Brothers, if someone is caught in any wrongdoing, you who are spiritual should restore such a person with a gentle spirit, watching out for yourselves so you also won’t be tempted. Carry one another’s burdens; in this way you will fulfill the law of Christ. (Gal 6:1-2, HCSB)

We are not to approach each other in condemnation. We are not to set ourselves up as judge in God’s place. We are to be humble, to let our own lives be under the authority of God’s Word (the Bible) and then – only then – in gentleness, with the goal of helping fellow-Christians, we can approach someone else about a sin.

Jesus’ last sentence in this section seems a little strange. He says:

Don’t give what is holy to dogs or toss your pearls before pigs, or they will trample them with their feet, turn, and tear you to pieces.

Make no mistake, this is also about judging others. I think what he is saying is that we should not waste time trying to bring grace-filled correction to people who are not humble or open enough to receive it. Proverbs says:

The one who corrects a mocker will bring dishonor on himself; the one who rebukes a wicked man will get hurt. Don’t rebuke a mocker, or he will hate you; rebuke a wise man, and he will love you. (Prov 9:7-8, HCSB)

In other words, we don’t take the log out of our own eye, and then graciously approach someone who isn’t even a follower of Jesus and try to help them stop sinning. When we share the truth about Jesus, the good news, of course we talk about how our sins have separated us from God and from each other. But our goal in sharing the good news is not really to get people to just quit sinning. It is to exhort people turn to Jesus for grace, forgiveness and help.

Look at it this way. Suppose you have a friend who is not a Christian, who gets drunk all the time. Your friend is sinning, and, according to the bible she will go to hell because she has not trusted in Jesus who call Himself the only Way, Truth and Life. Now, suppose you convince her that it is a sin to get drunk, and she stops doing it. She is now not sinning in that way, and yet she will still go to hell because she still isn’t trusting in Jesus. All your efforts to get her to stop sinning have not helped her at all spiritually.

Not only that, but it has never made sense to me to try and get people who do not trust Jesus to live according to Jesus’ teaching. Suppose one of my Muslim friends came to me and said, “Tom, you need to stop eating pork. According to the Koran, it is a sin to eat pork.”

I would say, politely, “I don’t follow the Koran. I don’t believe what it says. It doesn’t matter to me what it says about pork.”

But too many Christians try to get people who don’t even trust Jesus to follow what the Bible teaches. Jesus is saying here, “Don’t bother. There’s no point to it. It’s like feeding dogs a gourmet meal, or dressing pigs up with pearls. It’s a waste of time and effort, and the precious truth of God’s word will be trampled in the mud.”

I don’t think he means that we should view unbelievers like dogs or pigs. He’s just saying, trying to bring correction to people who do not believe is silly and pointless.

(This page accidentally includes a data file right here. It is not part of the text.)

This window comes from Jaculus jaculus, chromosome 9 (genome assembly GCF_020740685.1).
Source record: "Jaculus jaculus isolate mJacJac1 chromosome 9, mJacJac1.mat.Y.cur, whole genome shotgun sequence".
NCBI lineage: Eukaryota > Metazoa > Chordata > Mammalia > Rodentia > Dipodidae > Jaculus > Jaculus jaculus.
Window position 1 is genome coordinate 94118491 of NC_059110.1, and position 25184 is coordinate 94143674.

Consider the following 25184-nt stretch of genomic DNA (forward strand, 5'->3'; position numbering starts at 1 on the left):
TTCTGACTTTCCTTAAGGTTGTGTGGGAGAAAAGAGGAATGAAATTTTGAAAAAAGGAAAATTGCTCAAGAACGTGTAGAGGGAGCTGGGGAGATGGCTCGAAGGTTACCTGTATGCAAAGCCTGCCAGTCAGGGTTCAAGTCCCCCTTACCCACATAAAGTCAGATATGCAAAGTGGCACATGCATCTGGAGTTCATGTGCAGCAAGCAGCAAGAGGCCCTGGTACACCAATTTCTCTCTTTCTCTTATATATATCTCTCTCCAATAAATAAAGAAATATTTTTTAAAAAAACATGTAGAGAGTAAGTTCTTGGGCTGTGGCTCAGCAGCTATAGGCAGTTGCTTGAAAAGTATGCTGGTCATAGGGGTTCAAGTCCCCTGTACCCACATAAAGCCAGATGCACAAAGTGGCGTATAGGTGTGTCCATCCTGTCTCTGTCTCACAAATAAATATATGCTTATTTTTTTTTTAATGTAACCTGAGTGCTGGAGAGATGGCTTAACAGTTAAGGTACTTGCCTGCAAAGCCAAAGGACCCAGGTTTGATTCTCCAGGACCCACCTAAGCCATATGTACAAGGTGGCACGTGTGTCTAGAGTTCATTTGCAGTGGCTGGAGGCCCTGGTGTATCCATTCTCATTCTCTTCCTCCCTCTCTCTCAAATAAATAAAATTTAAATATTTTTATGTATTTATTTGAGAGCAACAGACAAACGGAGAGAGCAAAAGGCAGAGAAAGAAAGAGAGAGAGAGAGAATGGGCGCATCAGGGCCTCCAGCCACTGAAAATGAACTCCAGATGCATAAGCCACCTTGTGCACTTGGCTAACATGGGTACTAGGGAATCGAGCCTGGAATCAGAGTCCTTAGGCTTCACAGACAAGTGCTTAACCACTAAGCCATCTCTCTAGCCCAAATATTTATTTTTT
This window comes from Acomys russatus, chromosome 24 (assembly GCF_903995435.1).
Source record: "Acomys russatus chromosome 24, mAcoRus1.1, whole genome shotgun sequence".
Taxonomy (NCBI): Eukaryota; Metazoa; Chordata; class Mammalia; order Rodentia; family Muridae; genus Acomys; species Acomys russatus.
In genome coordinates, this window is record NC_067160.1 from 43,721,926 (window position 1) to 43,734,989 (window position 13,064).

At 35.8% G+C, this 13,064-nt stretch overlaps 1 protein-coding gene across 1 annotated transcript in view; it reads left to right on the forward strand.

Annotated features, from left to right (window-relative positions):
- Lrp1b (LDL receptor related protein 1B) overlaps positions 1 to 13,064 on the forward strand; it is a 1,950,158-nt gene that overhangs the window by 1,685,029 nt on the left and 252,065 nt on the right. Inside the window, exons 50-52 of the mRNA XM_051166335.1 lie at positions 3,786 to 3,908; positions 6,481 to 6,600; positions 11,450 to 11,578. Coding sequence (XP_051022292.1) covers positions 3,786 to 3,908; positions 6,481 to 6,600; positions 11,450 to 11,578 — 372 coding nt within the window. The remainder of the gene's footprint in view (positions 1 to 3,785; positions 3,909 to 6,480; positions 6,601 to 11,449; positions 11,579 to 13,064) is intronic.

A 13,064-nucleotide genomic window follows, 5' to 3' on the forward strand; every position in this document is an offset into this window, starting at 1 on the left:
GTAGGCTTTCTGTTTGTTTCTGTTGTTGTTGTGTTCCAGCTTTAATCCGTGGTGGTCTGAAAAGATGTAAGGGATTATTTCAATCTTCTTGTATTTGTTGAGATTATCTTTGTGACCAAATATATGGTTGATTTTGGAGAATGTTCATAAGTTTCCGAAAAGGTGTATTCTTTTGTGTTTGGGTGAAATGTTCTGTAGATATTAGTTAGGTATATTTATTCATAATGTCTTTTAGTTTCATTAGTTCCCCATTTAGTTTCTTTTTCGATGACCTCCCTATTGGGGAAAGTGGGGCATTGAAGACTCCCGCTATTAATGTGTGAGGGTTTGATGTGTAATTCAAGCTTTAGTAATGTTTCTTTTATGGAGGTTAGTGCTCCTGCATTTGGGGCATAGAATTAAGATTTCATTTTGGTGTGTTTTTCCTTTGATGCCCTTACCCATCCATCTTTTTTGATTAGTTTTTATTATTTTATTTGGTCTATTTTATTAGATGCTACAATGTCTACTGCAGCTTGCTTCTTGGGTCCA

Paul wrote to the Corinthians about this subject:

I wrote to you in a letter not to associate with sexually immoral people. I did not mean the immoral people of this world or the greedy and swindlers or idolaters; otherwise you would have to leave the world. But now I am writing you not to associate with anyone who claims to be a believer who is sexually immoral or greedy, an idolater or verbally abusive, a drunkard or a swindler. Do not even eat with such a person. For what business is it of mine to judge outsiders? Don’t you judge those who are inside? But God judges outsiders. Put away the evil person from among yourselves. (1Cor 5:9-13, HCSB emphasis mine)

So, I actually have no moral problem with people who do not claim to be Christians, and live in sin. They are morally consistent. In fact, I would find it surprising if they refrained from sin even while they do not trust Jesus. Now, of course, I pray for such people to turn to Jesus. I pray that they see the futility of their lives without him. I pray that they fully experience how their sin separates them from God and from each other, and become desperate for the forgiveness and grace they can have in Him alone. But I’m not interested in making them clean up their lives first. I’ll let the Holy Spirit do that, once they have put their trust in Jesus.

On the other hand, if someone claims to be a believer, and yet persists in an ongoing pattern of sin, I will examine myself, and then humbly, gently try to remind them what the Bible says. Paul says (inspired by the Holy Spirit) to let them know they are no longer acting like believers. Even so we are supposed to do this without condemning, and without putting ourselves in God’s place, as if we are the ones who get to decide their fate.

This is a nuanced teaching. We are to try and bring correction to fellow believers (not outsiders) when they stray from what the Bible teaches. But we do so humbly and gently, and not judgmentally. We bring correction by reminding them what the Bible says; we are not supposed to bring judgment and condemnation. And we don’t even do that with those who are not Christians. In addition, we are not to bring any kind of judgment at all in areas where the Bible gives us freedom.

Let the Holy Spirit speak to you about this subject right now.